Br-12 Watchable Wildlife

This 200-acre prairie marsh in northcentral Montana holds a narrow reservoir about one mile long. This reservoir acts as a prairie pothole with its tailwaters slowly drying during the summer and fall. This water cycle permits waterfowl to hatch and raise young in this relatively isolated, resource-rich area, then move fledglings to major waters like the Missouri River. BR-12 also provides habitat for migrating waterfowl, upland birds, and upland wildlife species, so it’s not uncommon to observe 20-30 species in one spring day. Canvasback and redhead ducks regularly nest in the tailwaters, pelicans and tundra swans stop by for a rest and snack on their journeys, and even black terns (a species of concern) and loons have been observed utilizing BR-12’s “waterfowl facilities.” The area around BR-12 is short-grass prairie habitat. Species you might see associated with this habitat include chestnut-collared and McCowan’s longspur, horned lark, northern harrier, ferruginous hawk, Swainson’s hawk, burrowing owl, pronghorn, coyote, red fox, ground squirrel, and badger.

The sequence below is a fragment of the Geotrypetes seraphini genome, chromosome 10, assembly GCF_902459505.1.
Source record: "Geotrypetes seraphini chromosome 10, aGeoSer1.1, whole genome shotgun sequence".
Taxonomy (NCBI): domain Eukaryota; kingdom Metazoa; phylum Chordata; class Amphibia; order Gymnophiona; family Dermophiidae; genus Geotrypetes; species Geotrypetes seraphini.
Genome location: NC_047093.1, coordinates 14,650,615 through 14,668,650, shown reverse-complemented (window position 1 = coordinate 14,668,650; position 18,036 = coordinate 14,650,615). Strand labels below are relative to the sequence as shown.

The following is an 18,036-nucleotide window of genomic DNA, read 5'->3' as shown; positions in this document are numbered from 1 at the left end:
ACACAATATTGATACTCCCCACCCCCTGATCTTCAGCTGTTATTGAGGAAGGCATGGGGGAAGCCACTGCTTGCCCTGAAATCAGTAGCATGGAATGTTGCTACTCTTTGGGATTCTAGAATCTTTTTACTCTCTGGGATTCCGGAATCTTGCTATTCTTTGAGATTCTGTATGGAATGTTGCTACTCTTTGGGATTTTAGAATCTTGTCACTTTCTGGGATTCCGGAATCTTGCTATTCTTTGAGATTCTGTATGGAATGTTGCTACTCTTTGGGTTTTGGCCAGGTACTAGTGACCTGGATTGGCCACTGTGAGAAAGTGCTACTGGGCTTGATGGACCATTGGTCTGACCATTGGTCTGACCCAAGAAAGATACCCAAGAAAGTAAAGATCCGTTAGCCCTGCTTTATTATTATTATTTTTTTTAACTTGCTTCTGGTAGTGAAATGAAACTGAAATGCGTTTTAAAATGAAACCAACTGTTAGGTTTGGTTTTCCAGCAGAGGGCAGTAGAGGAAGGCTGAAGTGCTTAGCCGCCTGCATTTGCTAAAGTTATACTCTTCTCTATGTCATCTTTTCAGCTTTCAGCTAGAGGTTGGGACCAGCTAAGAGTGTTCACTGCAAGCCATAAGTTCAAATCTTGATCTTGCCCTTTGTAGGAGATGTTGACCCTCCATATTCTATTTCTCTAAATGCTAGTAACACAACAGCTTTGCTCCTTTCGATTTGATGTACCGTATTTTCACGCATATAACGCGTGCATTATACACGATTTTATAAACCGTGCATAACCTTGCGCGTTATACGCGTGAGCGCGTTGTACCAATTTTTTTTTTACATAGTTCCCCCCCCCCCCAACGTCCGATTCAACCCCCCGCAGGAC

Year–round, but viewing is best in the spring.

Adventure is at Your Fingertips

Geographic Coordinates

48.7025, -109.04543


From Zurich on US Hqy 2, turn north onto to Cherry Ridge Road, drive about eight miles and turn right (east) into the BR-12 area. There are Wildlife Viewing Area Signs on Highway 2 and Cherry Ridge Road.


No Fees